NoPlace, Oslo proudly presents:
30.11.12 – 09.12.12
Opening: Friday 19.10.12, 20.00 - 23.00
Opening hours 14-17, Saturdays and Sundays
Had Soroush Kamyab only shown us the white and soft grey face (a few accidental paint spills along the edges are the only indicators that there has been color involved) of the numerous canvases that make up his series Block Notes, they would easily have found themselves referred to the lineage of a tedious critique of representation, seeking to predictably thwart the canvas' status as a support for the pictorial surface, simply by honing and adding to its bulk, its physicality, and then to shruggingly hint at a laconic exhaustion of the visual instantiations of this method's application, via endless repetition.
What dispells this reductive reading however, is the undecidedness of the presentational mode that Kamyab subjects his canvases to. While some of them perform exactly this invocation of the canvas as object - hung in series of equal sizes, their surface facing us, showing us a variation on the shapes and hues of the grey blotches that seem to arbitrarily break up their almost monochromatic scale - others again are flipped over, displayed with their face against the wall, revealing an entirely different order of appearance where layers of paint and filler intermingle and conjoin to create an abundance of color and sculpted forms that immediately cancels any motion toward a minimalist register. Some of these back-turned canvases look unmistakeably composed, despite the method of application here is pouring industrial paint from a bucket, and then pack the filler on in rough, careless strokes, the resulting compositions are not entirely accidental but posits an unequivocal expressivity alongside Kamyab's labor-like torpor.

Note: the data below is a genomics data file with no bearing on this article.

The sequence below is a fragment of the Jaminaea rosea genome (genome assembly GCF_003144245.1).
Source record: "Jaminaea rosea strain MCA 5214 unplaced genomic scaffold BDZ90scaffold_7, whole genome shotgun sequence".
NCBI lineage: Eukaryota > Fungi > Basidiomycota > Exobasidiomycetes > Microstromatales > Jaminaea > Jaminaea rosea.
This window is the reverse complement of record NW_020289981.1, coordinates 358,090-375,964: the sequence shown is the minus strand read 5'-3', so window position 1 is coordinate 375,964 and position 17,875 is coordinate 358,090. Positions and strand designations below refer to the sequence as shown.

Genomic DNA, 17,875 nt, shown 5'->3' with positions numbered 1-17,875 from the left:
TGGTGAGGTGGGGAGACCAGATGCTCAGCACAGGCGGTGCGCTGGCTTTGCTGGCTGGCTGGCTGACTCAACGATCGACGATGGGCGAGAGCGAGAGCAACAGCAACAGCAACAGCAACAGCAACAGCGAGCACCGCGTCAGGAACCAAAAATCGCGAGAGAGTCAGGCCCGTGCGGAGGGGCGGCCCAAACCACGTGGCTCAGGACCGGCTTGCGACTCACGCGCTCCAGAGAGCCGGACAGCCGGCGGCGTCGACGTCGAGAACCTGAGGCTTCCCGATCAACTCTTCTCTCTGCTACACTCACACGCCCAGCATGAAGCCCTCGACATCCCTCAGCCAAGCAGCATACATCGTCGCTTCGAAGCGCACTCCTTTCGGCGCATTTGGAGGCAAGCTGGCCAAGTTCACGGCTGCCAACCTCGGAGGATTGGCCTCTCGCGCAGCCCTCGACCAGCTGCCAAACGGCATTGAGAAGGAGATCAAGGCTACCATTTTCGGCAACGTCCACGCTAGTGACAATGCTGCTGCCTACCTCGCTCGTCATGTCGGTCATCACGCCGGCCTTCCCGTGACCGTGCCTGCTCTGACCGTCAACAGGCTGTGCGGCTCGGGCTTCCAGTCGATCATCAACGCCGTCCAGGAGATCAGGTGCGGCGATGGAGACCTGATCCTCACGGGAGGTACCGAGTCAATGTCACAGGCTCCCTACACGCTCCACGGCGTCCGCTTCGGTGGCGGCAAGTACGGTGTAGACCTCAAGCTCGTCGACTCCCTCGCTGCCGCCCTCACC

The authorial gesture here is ambiguous: neither abandoned for a complete indifference to the specific appearance of each canvas, nor sufficiently involved with the compositional task to claim that the resulting expression was entirely willed, or equal to intention, or even an expressive gesture as such and not only resembling one. This ambivalent appearance of the surfaces, and their entrenchment in the dialectic of accident and intention, is paralleled in the dramaturgy of how these canvases are display (varying from show to show). By flipping the canvas back and forth: front to us, back to us, front to us etc., we are made aware that one of the primary concerns here is not the pictorial surface, nor is it a rehashing of the negation of this surface in favor of a materialist reading of the canvas-object, rather it is precisely this back and forth, this conflation of the back and the front of the canvas.
And by deliberately misunderstanding its use, by applying his pseudo-expressive painterly gesture to the back of the canvas, Kamyab-the-painter inadvertently reveal to us the ethos of the canvas – which is to function as vehicle for a content. And its characteristics to this end are metaphorically embodied in its depth, not the occasional illusory depth of its painted surface, but the actual structural depth of its frame.